“Embrace Jesus, Forget Christ, God? – what god?”
“A warm welcome to Zingcreed’s 400th Post! If you’ve been with it since the beginning, 2 years ago, you’ll remember that I was confused about Christianity, it’s relevance, its real meaning, its historical authenticity. Well, now I can report that I am still confused but at a deeper level! Theology is a bloody complicated business!
One thing most people are agreed on is the need for change in society. I yearn for a post capitalist era where there’s bags of liberté, egalité and fraternité. Christians may wish for the advent of the kingdom of God, even though they are not necessarily clear about what that entails in detail. And conservationists/greens may wish for a society that respected the environment instead of treating it like an infinite source of raw materials.
According to Marx, it’s all summed up in one word: struggle.
Publishing 2 Green Party pieces this week has made me think about the futility of protest and struggle. How can Greens keep their morale up when all around them is deforestation, increased burning of fossil fuels, etc, etc.? Are we all, in our different arenas: green/religious/political, fighting a losing battle?
Here’s a word from Simon Barnes writing in the RSPB magazine Birds. It’s an excellent mag; I used to read it at my late mother’s; she was a subscriber. Now I only see it in my dentist’s waiting room. I’m putting it out here because it has relevance to all of us whatever the arena we have chosen to struggle in.
Peter Turner, M.A., M.Sc.”
Are we fighting a losing battle?
by Simon Barnes
(edited by Peter Turner)
We know that conservation is the right side: therefore, we must do our bit. The question of whether or not conservation wins in the end is beyond our scope. You may think ‘What’s the point: the conservation movement has been going on for a century and we still haven’t saved the world.’ Sometimes we seem farther away than ever. Again and again you will read that this bird, that place will be lost unless something is done and soon.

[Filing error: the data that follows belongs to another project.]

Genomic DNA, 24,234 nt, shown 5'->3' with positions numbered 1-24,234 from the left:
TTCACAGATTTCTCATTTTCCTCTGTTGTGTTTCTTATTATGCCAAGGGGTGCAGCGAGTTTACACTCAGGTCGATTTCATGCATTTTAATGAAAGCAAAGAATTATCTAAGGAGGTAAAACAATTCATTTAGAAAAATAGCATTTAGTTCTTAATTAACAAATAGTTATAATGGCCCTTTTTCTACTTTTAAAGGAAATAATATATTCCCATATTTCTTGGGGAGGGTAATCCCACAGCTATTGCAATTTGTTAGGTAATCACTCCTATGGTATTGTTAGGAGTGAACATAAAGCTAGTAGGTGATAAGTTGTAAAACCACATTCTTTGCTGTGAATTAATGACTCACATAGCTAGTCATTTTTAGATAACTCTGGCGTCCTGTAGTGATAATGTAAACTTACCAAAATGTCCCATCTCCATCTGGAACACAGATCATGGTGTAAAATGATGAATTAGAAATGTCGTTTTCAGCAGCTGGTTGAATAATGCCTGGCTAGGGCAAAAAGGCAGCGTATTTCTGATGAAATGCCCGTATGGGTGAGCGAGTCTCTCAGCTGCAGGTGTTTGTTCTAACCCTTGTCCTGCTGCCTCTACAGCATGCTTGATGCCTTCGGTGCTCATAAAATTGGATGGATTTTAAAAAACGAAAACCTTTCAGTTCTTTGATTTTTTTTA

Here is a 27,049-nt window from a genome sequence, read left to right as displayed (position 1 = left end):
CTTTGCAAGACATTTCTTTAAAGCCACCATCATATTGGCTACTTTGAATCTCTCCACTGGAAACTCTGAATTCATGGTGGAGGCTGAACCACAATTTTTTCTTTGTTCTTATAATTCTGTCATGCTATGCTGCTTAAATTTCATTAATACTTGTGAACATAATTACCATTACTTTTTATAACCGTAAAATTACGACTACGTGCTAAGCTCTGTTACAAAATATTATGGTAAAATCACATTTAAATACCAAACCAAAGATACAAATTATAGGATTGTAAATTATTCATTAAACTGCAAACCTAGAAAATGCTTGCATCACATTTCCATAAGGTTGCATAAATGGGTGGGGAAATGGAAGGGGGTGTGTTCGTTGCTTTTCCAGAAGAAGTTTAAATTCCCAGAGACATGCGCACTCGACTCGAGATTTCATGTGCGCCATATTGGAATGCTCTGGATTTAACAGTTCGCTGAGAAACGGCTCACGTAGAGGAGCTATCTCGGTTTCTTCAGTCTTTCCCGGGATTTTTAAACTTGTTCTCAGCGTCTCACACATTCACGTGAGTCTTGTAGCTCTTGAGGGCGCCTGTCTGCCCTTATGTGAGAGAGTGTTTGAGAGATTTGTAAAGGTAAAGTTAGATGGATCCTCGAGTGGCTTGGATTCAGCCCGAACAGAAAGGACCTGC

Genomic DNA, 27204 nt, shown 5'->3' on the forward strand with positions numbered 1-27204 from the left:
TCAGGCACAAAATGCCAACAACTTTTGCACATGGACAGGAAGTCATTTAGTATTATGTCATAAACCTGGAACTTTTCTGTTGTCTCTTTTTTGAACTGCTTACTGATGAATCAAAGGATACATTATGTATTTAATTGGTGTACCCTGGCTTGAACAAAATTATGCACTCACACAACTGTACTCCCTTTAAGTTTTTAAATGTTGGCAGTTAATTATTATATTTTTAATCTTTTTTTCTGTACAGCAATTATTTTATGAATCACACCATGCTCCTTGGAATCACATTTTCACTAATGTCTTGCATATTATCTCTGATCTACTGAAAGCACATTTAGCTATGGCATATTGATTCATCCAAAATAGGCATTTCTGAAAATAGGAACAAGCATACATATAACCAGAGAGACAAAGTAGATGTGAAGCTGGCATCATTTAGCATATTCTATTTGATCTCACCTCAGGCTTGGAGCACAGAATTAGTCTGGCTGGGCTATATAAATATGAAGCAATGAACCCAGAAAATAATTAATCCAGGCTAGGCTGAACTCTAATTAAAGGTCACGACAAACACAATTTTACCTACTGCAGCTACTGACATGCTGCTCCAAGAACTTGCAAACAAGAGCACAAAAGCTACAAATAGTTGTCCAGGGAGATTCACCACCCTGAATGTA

Is there no end to it?
Well, since you ask, No. Conservation is like painting the Forth Bridge, is at best a never-ending task. A more pessimistic viewpoint says that it is like cleaning the decks of the Titanic with buckets and mops. Some great advances have been made over the years: but it seems that for every 5 paces we go forward we go 6 paces back. Bing! Even as I write, an RSPB press release lands on my desk: ‘Bioenergy could do more harm than good.’ Is nothing easy? Is nothing straightforward?
Sometimes it seems that pessimism is the only rational standpoint: we’re all doomed as private Frazer used to say in Dad’s Army. While pessimism is both crushingly negative and infuriatingly smug, optimism is harder and harder to sustain.
But there is a third way.
We fight on, we fight as we have never fought before. We fight even though we might be on the losing side. That is because it is far more important to be on the right side than it is to be on the winning side. That’s the real point of the struggle. This was a realisation that came to me, with slow but glorious inevitability. I recalled a conversation with John Burton, the CEO of the World Land Trust, a charity that buys up chunks of endangered habitat. Somebody asked him what was the point: “You’ll never be able to buy up all the endangered habitat in the world. You’ll never buy up even all the rainforest. It’s hopeless.” And John Burton gave a maniacal laugh and said “I know!”
It was the beginning of an enlightenment. The World Land Trust won’t buy up all the world’s endangered places, but that’s no reason not to try. In the long term we may not be able to save all the tigers or albatrosses, but we can do our best to prolong their existence. We may not be able to save the world: but the very best thing we can do in our lives is to try.
It is time to move beyond optimism; beyond pessimism. Instead armed with the certainty that we are on the right side, let us continue the glorious struggle; and keep as many glorious creatures and glorious places alive for as long as we possibly can.
‘Birds’, magazine of the Royal Society for the Protection of Birds, January 2008, p.23